On June 28, Ian McKellen and Derek Jacobi are two of the grand marshals at the 2015 Gay Pride Parade (sharing that honor with the artist J. Christopher Neal and Kasha Jacqueline Nabagesera, a Ugandan activist) on the weekend the Supreme Court declared same-sex marriage a right in the United States. (See: this Vine they did to celebrate while wearing Stonewall Inn T-shirts and playing Queen.) McKellen and Jacobi, both 76, play a gay couple on the PBS show “Vicious” and have known each other since they were both Cambridge students, long before it was possible to be openly gay. McKellen was also in town to promote his film Mr. Holmes, in which he plays a mature Sherlock, no longer young. We spoke to them on Saturday afternoon, as a rainstorm loomed over New York, presumably to be followed by a spectacularly inspiring rainbow.
Ian: I think we had three responsibilities as grand marshals, and one is have conversations like this with the media. The second was to attend the rally yesterday. And on Sunday we’ll be at the march. How are you doing Derek?
Derek: Hanging on by an eyelash.
I hope it’s not going to rain on the festivities tomorrow.
Ian: Is it raining?
Derek: It’s sort of raining now. I hope it gets it all over with before tomorrow.
It’s a tribute to you — London-y weather.
Ian: Don’t you be rude about London weather.
It’s a momentous weekend for gay people. Tell me about the changes you’ve seen in how gays have been treated in your lifetimes.
Ian: If you’re 76 years old, which Derek and I are, you’ve seen quite a bit of change. It was illegal to be gay in the U.K. when we were your age. We remember people going to prison for being gay. And from that extreme to today, when there are now no laws which disadvantage gay people in the U.K. But changing laws, that’s quite simple. You make your arguments, and when you are right about them, as we are, eventually people come around and people change. Of course, you are still left with the attitudes which underlie those laws. Still, there are people in the United States who will be feeling lonely and misunderstood in being gay. So the changes, they are person by person. That’s a much longer process.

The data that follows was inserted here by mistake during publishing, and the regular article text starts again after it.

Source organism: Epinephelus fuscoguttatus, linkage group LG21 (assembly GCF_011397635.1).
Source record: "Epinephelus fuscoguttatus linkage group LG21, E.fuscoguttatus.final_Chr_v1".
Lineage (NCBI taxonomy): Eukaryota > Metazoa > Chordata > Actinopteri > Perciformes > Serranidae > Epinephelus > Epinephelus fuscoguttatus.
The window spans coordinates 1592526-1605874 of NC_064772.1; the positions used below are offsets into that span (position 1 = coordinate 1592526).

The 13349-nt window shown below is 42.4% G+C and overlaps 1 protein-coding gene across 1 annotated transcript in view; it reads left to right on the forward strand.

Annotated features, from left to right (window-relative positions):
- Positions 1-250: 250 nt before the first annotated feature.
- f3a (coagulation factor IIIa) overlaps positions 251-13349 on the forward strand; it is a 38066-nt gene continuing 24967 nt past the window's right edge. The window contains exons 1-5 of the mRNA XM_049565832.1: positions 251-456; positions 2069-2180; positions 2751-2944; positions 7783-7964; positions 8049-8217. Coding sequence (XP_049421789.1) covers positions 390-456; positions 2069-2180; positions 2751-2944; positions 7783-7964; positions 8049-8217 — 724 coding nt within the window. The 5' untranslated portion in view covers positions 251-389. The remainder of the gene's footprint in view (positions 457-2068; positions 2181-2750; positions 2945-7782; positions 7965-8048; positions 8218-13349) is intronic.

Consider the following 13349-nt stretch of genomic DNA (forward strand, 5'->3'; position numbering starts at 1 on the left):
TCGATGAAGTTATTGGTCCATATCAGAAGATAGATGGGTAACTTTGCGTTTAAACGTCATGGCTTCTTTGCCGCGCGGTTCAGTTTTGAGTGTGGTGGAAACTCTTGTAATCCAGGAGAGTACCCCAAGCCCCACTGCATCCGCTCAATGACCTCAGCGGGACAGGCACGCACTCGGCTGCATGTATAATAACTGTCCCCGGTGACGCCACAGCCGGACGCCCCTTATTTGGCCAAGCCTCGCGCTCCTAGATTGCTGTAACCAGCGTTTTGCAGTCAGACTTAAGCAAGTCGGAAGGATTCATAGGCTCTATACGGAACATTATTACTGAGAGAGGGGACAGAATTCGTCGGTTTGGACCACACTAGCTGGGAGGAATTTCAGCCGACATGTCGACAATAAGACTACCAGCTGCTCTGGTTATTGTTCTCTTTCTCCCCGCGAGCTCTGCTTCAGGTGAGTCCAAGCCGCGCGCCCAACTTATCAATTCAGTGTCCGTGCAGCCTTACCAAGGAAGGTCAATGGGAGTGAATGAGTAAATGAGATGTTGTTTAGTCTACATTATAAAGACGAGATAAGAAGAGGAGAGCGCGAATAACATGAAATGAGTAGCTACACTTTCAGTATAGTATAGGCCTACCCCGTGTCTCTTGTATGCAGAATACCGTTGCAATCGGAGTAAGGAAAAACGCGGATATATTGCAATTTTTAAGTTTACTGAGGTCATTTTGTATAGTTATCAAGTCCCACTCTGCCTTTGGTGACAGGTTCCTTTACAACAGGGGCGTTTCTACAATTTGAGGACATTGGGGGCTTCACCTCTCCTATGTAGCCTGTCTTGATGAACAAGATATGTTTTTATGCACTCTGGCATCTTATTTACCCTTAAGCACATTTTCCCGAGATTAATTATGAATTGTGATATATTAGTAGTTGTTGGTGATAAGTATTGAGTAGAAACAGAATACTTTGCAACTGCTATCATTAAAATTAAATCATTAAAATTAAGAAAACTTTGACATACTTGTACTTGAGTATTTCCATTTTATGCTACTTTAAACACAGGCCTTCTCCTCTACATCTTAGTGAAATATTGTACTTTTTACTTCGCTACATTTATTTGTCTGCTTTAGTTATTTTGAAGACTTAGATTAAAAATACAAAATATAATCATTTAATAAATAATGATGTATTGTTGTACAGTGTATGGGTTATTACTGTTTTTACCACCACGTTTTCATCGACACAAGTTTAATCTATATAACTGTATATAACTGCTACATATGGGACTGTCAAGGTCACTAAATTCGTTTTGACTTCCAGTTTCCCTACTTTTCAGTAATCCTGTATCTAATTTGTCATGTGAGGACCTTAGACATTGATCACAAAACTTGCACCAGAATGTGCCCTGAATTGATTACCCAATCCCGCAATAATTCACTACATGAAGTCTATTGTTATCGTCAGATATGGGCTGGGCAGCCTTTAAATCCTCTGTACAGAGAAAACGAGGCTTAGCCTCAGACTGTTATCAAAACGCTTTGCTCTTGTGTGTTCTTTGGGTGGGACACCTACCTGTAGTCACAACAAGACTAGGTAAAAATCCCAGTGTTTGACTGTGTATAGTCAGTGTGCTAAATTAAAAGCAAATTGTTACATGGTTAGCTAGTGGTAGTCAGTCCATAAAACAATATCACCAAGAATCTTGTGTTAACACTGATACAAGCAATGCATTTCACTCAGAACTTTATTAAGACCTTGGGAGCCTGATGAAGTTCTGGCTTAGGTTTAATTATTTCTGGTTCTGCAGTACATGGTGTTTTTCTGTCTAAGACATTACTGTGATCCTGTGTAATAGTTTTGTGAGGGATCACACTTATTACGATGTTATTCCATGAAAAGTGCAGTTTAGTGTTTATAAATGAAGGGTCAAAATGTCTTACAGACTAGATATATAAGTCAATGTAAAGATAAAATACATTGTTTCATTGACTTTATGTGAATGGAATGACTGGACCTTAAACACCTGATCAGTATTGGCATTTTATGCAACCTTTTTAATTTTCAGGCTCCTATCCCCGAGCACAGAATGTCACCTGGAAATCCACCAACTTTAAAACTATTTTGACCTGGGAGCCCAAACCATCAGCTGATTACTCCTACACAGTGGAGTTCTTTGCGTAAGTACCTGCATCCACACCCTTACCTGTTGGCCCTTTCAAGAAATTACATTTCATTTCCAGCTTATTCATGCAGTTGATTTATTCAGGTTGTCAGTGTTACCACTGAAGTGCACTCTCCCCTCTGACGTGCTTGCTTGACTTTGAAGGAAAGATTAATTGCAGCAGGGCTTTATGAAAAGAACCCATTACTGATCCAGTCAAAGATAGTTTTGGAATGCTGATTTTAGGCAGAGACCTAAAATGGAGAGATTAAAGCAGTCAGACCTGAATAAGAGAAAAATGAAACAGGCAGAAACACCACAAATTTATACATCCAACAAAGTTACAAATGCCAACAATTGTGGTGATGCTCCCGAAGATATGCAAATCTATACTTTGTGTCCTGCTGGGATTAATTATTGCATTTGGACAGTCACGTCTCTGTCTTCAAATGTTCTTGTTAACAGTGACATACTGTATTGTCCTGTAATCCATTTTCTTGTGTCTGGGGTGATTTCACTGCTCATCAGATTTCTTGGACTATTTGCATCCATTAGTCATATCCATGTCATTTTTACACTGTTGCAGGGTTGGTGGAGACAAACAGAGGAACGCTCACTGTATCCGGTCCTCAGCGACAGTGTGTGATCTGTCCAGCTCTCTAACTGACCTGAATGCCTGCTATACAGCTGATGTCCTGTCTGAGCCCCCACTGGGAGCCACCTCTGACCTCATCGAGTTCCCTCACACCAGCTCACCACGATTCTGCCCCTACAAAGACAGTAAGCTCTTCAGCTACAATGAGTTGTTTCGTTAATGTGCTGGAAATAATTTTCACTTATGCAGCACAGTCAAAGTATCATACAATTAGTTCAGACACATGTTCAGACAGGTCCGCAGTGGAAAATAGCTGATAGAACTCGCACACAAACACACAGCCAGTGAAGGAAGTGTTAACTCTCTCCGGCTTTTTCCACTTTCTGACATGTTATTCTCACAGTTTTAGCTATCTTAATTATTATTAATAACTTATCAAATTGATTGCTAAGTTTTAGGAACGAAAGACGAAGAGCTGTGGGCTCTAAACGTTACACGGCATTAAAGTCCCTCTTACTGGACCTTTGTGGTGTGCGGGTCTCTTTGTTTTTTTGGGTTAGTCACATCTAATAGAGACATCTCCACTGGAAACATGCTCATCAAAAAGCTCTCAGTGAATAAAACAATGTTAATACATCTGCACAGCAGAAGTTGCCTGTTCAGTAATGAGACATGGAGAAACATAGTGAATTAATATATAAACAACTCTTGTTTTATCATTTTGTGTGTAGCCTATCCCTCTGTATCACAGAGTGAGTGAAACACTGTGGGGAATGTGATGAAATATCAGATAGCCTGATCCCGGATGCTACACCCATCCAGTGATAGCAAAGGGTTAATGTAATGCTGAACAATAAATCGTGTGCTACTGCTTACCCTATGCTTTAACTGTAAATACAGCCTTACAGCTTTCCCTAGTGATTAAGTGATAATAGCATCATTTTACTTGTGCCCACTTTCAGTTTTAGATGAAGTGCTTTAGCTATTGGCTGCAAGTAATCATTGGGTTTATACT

What was it like coming to New York, and being gay, years back?
Ian: I don’t know that this is true, but I have a distinct memory of, in 1967 when I filled out my visa form to come to the U.S.[to work on Broadway], I had to declare that I was not now nor ever had been gay. But you should check to see if that was true in 1967. Back then, you did not advertise your sexuality, and if you wanted to be open about it, you went to a private place. I remember going to the Tony Awards in 1981 with my boyfriend at the time, and someone coming up to me afterwards, privately, and thanking me for being open. That was in 1981!
Where did you go out in New York back then?
Ian: I went to a couple of gay bars and clubs, before the days of AIDS — that is when everything changed. But I don’t remember what they were called!
Coming out must have changed, too.
Ian: Coming out is not a sudden process: being honest to yourself, about yourself; you come out to your best friend and your family and at work … it does take time. And if you are in the public eye, you have a further thing you do, talk about it in public.
And your talking about it makes young people see who they are, who they can be easier, don’t you think? In some ways, they don’t have to come out, many of them, not in that way you think of it, in part because other people have, and because of films and TV, so they already know what they are: There are preexisting models for who they are.
Ian: The point of the laws changing is that we are all allowed to be different. There is no one kind of gay person any more than there is one kind of straight person. We are what we are and who we are and we make a decision to talk about it or not.
Derek: I’ve never talked so much about being gay in my life as I have in the last two days! This conversation proves that I am bored with it. I’m going to get married with my other half with whom I’ve been for 38 years. But talking about it is boring.
You’re on a gay-rights press junket!
Ian: Yes, I’m in New York for the opening of a film and I’ll be talking about it nonstop about myself anyway.
What is the most moving thing for you so far?
Ian: When Derek introduced his partner, Richard, to a crowd of strangers at the rally, and they cheered them to the skies. Not that they needed the affirmation.
Derek: I think tomorrow is going to be the high point. I’ve never been to a gay pride parade in my life. So I’m really starting at the top.
Why haven’t you gone before in London?
Derek: I’m not sure. I’m often working or away …
Do you go, Ian?
Ian: Of course I do, I go. And if you happen to be in London and not working next year, Derek, I’m going to call you up and I’m sure you’ll be delighted to go!
And what are you going to wear to the parade tomorrow?
Derek: [Laughs.] I’m not quite sure yet, but I think I’m going be vaguely in blue.
Ian: I will obviously be in white.